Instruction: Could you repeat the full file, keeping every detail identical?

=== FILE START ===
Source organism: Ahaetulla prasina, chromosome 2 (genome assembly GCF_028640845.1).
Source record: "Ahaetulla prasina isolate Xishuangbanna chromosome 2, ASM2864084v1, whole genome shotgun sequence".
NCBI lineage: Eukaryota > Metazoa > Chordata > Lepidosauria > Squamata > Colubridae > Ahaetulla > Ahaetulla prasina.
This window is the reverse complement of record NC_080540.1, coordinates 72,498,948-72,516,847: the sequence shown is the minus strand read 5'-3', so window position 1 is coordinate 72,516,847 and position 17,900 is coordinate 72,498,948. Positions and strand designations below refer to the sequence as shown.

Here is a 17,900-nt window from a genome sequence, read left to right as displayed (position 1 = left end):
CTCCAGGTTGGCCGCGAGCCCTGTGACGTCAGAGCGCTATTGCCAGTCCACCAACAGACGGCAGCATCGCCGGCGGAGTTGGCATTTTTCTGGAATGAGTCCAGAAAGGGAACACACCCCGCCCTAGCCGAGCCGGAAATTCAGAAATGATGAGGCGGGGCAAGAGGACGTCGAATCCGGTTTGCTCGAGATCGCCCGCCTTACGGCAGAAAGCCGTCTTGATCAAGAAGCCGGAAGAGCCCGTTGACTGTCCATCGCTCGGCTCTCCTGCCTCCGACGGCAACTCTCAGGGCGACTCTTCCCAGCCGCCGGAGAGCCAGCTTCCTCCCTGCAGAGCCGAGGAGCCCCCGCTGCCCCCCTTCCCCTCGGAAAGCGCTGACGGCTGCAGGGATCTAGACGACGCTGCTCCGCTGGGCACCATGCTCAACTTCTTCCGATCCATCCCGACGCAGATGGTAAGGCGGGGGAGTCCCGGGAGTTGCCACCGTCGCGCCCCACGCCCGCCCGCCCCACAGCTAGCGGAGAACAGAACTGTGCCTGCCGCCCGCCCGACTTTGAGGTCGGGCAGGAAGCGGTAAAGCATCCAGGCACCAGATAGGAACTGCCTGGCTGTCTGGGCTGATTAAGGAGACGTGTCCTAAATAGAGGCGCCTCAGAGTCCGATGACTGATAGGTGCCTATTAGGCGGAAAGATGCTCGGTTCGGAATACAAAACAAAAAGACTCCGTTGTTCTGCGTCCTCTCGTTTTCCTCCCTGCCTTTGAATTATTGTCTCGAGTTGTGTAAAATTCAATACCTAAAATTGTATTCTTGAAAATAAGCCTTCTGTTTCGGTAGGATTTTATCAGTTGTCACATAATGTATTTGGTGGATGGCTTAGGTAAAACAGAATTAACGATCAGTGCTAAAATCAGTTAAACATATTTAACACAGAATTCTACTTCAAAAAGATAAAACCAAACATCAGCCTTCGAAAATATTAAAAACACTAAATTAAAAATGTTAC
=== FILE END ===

Source organism: Ahaetulla prasina, chromosome 2 (genome assembly GCF_028640845.1).
Source record: "Ahaetulla prasina isolate Xishuangbanna chromosome 2, ASM2864084v1, whole genome shotgun sequence".
NCBI lineage: Eukaryota > Metazoa > Chordata > Lepidosauria > Squamata > Colubridae > Ahaetulla > Ahaetulla prasina.
This window is the reverse complement of record NC_080540.1, coordinates 72,498,948-72,516,847: the sequence shown is the minus strand read 5'-3', so window position 1 is coordinate 72,516,847 and position 17,900 is coordinate 72,498,948. Positions and strand designations below refer to the sequence as shown.

Here is a 17,900-nt window from a genome sequence, read left to right as displayed (position 1 = left end):
CTCCAGGTTGGCCGCGAGCCCTGTGACGTCAGAGCGCTATTGCCAGTCCACCAACAGACGGCAGCATCGCCGGCGGAGTTGGCATTTTTCTGGAATGAGTCCAGAAAGGGAACACACCCCGCCCTAGCCGAGCCGGAAATTCAGAAATGATGAGGCGGGGCAAGAGGACGTCGAATCCGGTTTGCTCGAGATCGCCCGCCTTACGGCAGAAAGCCGTCTTGATCAAGAAGCCGGAAGAGCCCGTTGACTGTCCATCGCTCGGCTCTCCTGCCTCCGACGGCAACTCTCAGGGCGACTCTTCCCAGCCGCCGGAGAGCCAGCTTCCTCCCTGCAGAGCCGAGGAGCCCCCGCTGCCCCCCTTCCCCTCGGAAAGCGCTGACGGCTGCAGGGATCTAGACGACGCTGCTCCGCTGGGCACCATGCTCAACTTCTTCCGATCCATCCCGACGCAGATGGTAAGGCGGGGGAGTCCCGGGAGTTGCCACCGTCGCGCCCCACGCCCGCCCGCCCCACAGCTAGCGGAGAACAGAACTGTGCCTGCCGCCCGCCCGACTTTGAGGTCGGGCAGGAAGCGGTAAAGCATCCAGGCACCAGATAGGAACTGCCTGGCTGTCTGGGCTGATTAAGGAGACGTGTCCTAAATAGAGGCGCCTCAGAGTCCGATGACTGATAGGTGCCTATTAGGCGGAAAGATGCTCGGTTCGGAATACAAAACAAAAAGACTCCGTTGTTCTGCGTCCTCTCGTTTTCCTCCCTGCCTTTGAATTATTGTCTCGAGTTGTGTAAAATTCAATACCTAAAATTGTATTCTTGAAAATAAGCCTTCTGTTTCGGTAGGATTTTATCAGTTGTCACATAATGTATTTGGTGGATGGCTTAGGTAAAACAGAATTAACGATCAGTGCTAAAATCAGTTAAACATATTTAACACAGAATTCTACTTCAAAAAGATAAAACCAAACATCAGCCTTCGAAAATATTAAAAACACTAAATTAAAAATGTTAC